Graphic Novel Friday: The Grant Morrison Interview: All Things Batman (and More)

When the opportunity arose to interview comics writer/mad genius Grant Morrison, I knew I had to take it. What I didn't know was where to start. Grant Morrison's career has spanned top-tier team books like the Justice League of America and New X-Men, C-list characters like Animal Man, creator-owned projects like The Invisibles, event books like 52, Final Crisis, and Seven Soldiers of Victory, and, of course, his runs on Batman and the Eisner Award-winning All-Star Superman. This two-part interview was conducted in late November 2010, coinciding with the release of Batman and Robin Vol. 2. Looming in the distance was Batman: The Return of Bruce Wayne, an event that has been in the works since 2009's Batman: R.I.P., making the Caped Crusader an obvious focus for our conversation.

In Part One, we discuss individual characters, like the original Robin, Dick Grayson, the latest Robin, Damian Wayne, and the different approaches to writing both in the same book, as well as the few superheroes Grant has yet to make his own. Part Two deals with the Batman and Robin book and how it leads into The Return of Bruce Wayne. Then, my inner fandom gets the best of me, and we discuss loose ends in Final Crisis and a few of Grant's lesser-known characters and projects. A full transcript follows the podcasts. I had to keep whittling away at that quick intro, because your body of work in comics is so vast. Are there any projects left that you’d like to tackle?

Grant Morrison: There’s still a couple things. I’d still love to do a Wonder Woman story, and I’d like to do something on the Flash. You know, I’ve got a really good idea for the Flash, so one of these days I’ll maybe do that. But pretty much every other character I’ve ever wanted to do, I’ve now gotten the chance to write them.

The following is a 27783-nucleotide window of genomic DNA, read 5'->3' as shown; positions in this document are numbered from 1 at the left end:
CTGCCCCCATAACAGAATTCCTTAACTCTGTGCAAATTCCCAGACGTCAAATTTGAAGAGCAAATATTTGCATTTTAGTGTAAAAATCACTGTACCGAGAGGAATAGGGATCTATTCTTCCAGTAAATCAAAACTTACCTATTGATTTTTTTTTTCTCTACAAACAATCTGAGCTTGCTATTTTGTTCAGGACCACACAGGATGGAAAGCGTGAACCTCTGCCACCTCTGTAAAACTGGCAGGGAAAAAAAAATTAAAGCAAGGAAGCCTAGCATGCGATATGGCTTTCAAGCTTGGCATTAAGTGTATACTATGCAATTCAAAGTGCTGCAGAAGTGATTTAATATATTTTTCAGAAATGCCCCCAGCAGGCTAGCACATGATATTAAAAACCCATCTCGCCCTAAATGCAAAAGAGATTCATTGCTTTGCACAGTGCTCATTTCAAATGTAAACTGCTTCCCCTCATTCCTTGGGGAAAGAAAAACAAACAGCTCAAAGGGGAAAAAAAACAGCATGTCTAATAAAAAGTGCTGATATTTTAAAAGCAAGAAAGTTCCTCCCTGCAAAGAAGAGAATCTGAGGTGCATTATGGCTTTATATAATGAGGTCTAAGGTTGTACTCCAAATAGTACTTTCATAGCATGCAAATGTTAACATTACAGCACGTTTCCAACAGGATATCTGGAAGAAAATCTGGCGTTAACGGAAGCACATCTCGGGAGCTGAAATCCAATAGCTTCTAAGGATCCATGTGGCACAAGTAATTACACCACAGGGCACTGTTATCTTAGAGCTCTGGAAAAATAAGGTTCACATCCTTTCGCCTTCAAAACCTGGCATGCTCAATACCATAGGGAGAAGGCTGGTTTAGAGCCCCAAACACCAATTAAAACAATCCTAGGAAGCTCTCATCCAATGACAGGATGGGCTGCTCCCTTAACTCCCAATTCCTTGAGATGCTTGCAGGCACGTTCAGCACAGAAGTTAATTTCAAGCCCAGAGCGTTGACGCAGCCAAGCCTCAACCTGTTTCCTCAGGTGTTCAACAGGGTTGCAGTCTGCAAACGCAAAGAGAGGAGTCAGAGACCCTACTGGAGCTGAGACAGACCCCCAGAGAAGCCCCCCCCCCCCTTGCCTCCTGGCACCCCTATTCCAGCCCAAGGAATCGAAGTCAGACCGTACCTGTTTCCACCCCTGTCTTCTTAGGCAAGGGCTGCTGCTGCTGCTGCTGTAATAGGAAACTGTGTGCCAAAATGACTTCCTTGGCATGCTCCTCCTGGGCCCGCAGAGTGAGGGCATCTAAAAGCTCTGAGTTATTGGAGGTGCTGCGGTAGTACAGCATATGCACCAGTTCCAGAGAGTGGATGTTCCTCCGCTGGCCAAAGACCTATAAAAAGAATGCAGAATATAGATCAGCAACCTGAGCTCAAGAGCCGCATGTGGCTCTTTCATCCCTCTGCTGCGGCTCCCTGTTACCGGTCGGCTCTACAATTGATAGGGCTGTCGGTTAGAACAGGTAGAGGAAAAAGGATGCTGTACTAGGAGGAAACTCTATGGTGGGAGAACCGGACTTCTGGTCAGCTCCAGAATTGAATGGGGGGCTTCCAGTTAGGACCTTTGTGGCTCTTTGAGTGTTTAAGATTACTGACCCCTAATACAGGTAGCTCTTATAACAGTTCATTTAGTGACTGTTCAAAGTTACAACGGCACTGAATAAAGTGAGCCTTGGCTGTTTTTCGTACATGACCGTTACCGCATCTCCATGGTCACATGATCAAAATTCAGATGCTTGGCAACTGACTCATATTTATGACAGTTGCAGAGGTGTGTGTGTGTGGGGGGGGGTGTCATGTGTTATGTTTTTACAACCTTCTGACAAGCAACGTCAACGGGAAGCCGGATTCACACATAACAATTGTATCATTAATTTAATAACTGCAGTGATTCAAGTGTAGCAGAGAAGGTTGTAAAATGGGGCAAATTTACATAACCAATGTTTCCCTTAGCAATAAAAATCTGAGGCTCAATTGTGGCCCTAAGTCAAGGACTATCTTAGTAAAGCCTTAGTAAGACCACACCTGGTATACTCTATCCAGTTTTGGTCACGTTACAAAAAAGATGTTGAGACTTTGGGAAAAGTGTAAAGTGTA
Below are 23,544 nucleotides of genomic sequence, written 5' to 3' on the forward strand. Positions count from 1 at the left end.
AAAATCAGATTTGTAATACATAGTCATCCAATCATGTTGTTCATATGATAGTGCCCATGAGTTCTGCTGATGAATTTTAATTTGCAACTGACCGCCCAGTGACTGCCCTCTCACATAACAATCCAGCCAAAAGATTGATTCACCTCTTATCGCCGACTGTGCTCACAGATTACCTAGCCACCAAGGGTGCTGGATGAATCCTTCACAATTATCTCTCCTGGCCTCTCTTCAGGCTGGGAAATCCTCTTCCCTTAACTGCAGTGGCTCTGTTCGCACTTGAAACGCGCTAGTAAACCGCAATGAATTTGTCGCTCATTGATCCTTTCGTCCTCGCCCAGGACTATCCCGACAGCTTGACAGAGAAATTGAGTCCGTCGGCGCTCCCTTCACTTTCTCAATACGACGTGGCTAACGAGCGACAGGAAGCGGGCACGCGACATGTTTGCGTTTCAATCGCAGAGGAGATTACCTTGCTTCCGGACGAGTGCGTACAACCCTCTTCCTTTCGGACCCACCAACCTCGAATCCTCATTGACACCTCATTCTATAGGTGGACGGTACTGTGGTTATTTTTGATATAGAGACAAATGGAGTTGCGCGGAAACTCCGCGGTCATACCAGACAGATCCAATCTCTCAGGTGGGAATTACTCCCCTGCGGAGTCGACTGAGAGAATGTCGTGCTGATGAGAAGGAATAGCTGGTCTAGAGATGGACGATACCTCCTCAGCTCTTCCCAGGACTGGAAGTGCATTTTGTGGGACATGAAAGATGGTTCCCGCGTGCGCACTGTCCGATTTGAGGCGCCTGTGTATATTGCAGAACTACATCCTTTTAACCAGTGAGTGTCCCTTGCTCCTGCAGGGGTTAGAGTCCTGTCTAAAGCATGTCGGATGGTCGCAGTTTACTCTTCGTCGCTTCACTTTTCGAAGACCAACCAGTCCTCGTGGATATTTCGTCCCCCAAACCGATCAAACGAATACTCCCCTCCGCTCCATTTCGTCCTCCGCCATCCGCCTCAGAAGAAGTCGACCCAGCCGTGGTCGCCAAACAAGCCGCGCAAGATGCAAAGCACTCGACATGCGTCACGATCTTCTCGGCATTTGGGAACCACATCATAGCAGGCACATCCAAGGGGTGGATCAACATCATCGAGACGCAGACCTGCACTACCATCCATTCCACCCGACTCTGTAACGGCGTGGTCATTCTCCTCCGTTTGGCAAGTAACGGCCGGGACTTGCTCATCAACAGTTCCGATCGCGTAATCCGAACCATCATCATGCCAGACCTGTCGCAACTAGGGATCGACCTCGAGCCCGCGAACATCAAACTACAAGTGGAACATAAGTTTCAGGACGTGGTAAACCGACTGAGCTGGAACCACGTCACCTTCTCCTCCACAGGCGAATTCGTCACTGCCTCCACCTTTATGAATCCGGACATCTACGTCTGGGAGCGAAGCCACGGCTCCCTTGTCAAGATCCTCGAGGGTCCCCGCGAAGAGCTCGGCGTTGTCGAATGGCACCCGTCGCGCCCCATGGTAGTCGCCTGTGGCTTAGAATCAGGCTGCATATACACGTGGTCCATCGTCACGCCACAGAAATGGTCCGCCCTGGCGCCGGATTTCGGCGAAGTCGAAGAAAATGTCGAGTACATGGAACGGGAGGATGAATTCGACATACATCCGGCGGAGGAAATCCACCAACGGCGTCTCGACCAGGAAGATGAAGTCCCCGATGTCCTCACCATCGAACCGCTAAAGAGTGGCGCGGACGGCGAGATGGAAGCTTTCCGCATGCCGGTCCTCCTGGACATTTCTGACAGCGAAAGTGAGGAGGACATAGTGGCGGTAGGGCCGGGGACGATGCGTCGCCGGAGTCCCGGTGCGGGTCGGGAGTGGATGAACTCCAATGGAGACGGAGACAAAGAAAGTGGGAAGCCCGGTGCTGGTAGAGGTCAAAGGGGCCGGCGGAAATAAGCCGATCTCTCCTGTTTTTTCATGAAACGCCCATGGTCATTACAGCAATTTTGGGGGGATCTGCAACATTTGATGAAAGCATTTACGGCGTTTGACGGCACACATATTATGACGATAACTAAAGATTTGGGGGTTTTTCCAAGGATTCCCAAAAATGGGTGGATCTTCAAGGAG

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Comments (3)

I would leave my first comment. I dont know what to say except that I have enjoyed reading. Nice blog. I will keep visiting this blog very often.

Posted by: Herve Leger Dress | Tuesday May 29, 2012 at 2:22 AM

1> You have to consider the context from which WMM was writing the comics…and his inexperience, as well as he was the only one writing it at the time…altho sometimes he’d have the help of his family to come up with story plots.
2> The “strange sexuality” only seemed strange in the male conctext of them used to seeing comix in a masculine way, with masculine antics, and expecting violence & behavior that is described as dominant. WMM was injecting some submission & other such themes, to balance out the over-dominance & violence.

Its not that he JUST believed that women were better than men, but that the NATURAL state of women was built to be the most Loving…and its this Love that the world should change to.

Essentially, Marston was thinking in line with a woman…which explains a lot of his productions as a result of his mentality.

Posted by: BrettJett | Saturday March 24, 2012 at 4:40 PM

Say what?!??

Posted by: nancy | Wednesday December 21, 2011 at 6:39 PM

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